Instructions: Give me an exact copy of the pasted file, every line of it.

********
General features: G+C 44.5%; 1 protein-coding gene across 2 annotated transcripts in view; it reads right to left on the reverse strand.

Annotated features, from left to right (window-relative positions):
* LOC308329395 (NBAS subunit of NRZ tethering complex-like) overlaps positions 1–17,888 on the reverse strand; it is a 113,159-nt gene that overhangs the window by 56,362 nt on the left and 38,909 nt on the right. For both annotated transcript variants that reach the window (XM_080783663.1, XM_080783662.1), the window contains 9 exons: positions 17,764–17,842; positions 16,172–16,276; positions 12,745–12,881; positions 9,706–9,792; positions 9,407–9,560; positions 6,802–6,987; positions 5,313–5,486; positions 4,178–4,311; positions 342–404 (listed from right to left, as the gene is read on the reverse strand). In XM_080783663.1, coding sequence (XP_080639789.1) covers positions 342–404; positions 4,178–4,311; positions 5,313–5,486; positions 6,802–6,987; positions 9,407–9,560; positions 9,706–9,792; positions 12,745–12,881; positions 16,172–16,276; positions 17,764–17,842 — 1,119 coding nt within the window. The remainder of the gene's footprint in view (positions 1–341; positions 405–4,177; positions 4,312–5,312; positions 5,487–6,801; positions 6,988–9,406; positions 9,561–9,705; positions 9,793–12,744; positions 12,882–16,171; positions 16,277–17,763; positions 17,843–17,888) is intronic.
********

General features: G+C 44.5%; 1 protein-coding gene across 2 annotated transcripts in view; it reads right to left on the reverse strand.

Annotated features, from left to right (window-relative positions):
* LOC308329395 (NBAS subunit of NRZ tethering complex-like) overlaps positions 1–17,888 on the reverse strand; it is a 113,159-nt gene that overhangs the window by 56,362 nt on the left and 38,909 nt on the right. For both annotated transcript variants that reach the window (XM_080783663.1, XM_080783662.1), the window contains 9 exons: positions 17,764–17,842; positions 16,172–16,276; positions 12,745–12,881; positions 9,706–9,792; positions 9,407–9,560; positions 6,802–6,987; positions 5,313–5,486; positions 4,178–4,311; positions 342–404 (listed from right to left, as the gene is read on the reverse strand). In XM_080783663.1, coding sequence (XP_080639789.1) covers positions 342–404; positions 4,178–4,311; positions 5,313–5,486; positions 6,802–6,987; positions 9,407–9,560; positions 9,706–9,792; positions 12,745–12,881; positions 16,172–16,276; positions 17,764–17,842 — 1,119 coding nt within the window. The remainder of the gene's footprint in view (positions 1–341; positions 405–4,177; positions 4,312–5,312; positions 5,487–6,801; positions 6,988–9,406; positions 9,561–9,705; positions 9,793–12,744; positions 12,882–16,171; positions 16,277–17,763; positions 17,843–17,888) is intronic.